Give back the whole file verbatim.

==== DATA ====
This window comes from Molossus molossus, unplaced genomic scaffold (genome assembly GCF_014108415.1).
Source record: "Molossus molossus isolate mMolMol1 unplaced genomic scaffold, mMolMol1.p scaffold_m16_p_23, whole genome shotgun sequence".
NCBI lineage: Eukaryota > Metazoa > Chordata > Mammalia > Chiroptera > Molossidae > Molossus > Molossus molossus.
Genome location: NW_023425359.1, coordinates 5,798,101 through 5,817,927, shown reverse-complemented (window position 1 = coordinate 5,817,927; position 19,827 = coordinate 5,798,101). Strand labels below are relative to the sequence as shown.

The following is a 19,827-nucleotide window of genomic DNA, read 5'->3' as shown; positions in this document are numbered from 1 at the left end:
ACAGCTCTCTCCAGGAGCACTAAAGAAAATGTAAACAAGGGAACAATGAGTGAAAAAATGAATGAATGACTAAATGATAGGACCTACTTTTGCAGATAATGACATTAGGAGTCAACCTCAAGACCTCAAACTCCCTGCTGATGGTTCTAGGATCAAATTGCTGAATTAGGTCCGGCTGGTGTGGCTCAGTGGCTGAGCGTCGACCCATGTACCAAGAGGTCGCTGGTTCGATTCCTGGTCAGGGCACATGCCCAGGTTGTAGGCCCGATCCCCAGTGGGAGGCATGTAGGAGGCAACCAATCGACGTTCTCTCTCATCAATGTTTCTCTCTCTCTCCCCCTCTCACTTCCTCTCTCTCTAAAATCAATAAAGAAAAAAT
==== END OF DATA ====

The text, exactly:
This window comes from Molossus molossus, unplaced genomic scaffold (genome assembly GCF_014108415.1).
Source record: "Molossus molossus isolate mMolMol1 unplaced genomic scaffold, mMolMol1.p scaffold_m16_p_23, whole genome shotgun sequence".
NCBI lineage: Eukaryota > Metazoa > Chordata > Mammalia > Chiroptera > Molossidae > Molossus > Molossus molossus.
Genome location: NW_023425359.1, coordinates 5,798,101 through 5,817,927, shown reverse-complemented (window position 1 = coordinate 5,817,927; position 19,827 = coordinate 5,798,101). Strand labels below are relative to the sequence as shown.

The following is a 19,827-nucleotide window of genomic DNA, read 5'->3' as shown; positions in this document are numbered from 1 at the left end:
ACAGCTCTCTCCAGGAGCACTAAAGAAAATGTAAACAAGGGAACAATGAGTGAAAAAATGAATGAATGACTAAATGATAGGACCTACTTTTGCAGATAATGACATTAGGAGTCAACCTCAAGACCTCAAACTCCCTGCTGATGGTTCTAGGATCAAATTGCTGAATTAGGTCCGGCTGGTGTGGCTCAGTGGCTGAGCGTCGACCCATGTACCAAGAGGTCGCTGGTTCGATTCCTGGTCAGGGCACATGCCCAGGTTGTAGGCCCGATCCCCAGTGGGAGGCATGTAGGAGGCAACCAATCGACGTTCTCTCTCATCAATGTTTCTCTCTCTCTCCCCCTCTCACTTCCTCTCTCTCTAAAATCAATAAAGAAAAAAT